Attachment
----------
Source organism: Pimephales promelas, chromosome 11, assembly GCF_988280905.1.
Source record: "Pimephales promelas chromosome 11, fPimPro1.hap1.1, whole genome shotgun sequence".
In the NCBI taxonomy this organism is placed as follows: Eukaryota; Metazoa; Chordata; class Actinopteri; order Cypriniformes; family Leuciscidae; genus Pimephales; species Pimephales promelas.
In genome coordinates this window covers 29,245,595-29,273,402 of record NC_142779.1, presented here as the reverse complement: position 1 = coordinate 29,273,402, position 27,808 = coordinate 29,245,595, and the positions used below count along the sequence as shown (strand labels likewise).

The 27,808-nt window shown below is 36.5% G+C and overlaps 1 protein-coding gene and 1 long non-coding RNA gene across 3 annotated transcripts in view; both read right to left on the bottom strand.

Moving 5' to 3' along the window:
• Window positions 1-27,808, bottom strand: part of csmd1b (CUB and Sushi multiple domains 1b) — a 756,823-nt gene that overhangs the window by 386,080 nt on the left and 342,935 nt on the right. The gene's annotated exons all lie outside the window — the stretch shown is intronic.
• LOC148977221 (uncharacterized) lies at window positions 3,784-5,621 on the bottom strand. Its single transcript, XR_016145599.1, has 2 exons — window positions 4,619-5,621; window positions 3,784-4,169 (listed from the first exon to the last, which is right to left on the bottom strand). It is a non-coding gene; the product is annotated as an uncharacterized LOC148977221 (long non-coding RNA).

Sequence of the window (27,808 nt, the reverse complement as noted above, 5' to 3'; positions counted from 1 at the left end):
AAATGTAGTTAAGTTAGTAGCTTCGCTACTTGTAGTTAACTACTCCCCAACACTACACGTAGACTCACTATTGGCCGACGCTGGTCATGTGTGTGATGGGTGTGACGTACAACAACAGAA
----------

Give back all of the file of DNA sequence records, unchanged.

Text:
Source organism: Pimephales promelas, chromosome 11, assembly GCF_988280905.1.
Source record: "Pimephales promelas chromosome 11, fPimPro1.hap1.1, whole genome shotgun sequence".
In the NCBI taxonomy this organism is placed as follows: Eukaryota; Metazoa; Chordata; class Actinopteri; order Cypriniformes; family Leuciscidae; genus Pimephales; species Pimephales promelas.
In genome coordinates this window covers 29,245,595-29,273,402 of record NC_142779.1, presented here as the reverse complement: position 1 = coordinate 29,273,402, position 27,808 = coordinate 29,245,595, and the positions used below count along the sequence as shown (strand labels likewise).

The 27,808-nt window shown below is 36.5% G+C and overlaps 1 protein-coding gene and 1 long non-coding RNA gene across 3 annotated transcripts in view; both read right to left on the bottom strand.

Moving 5' to 3' along the window:
• Window positions 1-27,808, bottom strand: part of csmd1b (CUB and Sushi multiple domains 1b) — a 756,823-nt gene that overhangs the window by 386,080 nt on the left and 342,935 nt on the right. The gene's annotated exons all lie outside the window — the stretch shown is intronic.
• LOC148977221 (uncharacterized) lies at window positions 3,784-5,621 on the bottom strand. Its single transcript, XR_016145599.1, has 2 exons — window positions 4,619-5,621; window positions 3,784-4,169 (listed from the first exon to the last, which is right to left on the bottom strand). It is a non-coding gene; the product is annotated as an uncharacterized LOC148977221 (long non-coding RNA).

Sequence of the window (27,808 nt, the reverse complement as noted above, 5' to 3'; positions counted from 1 at the left end):
AAATGTAGTTAAGTTAGTAGCTTCGCTACTTGTAGTTAACTACTCCCCAACACTACACGTAGACTCACTATTGGCCGACGCTGGTCATGTGTGTGATGGGTGTGACGTACAACAACAGAA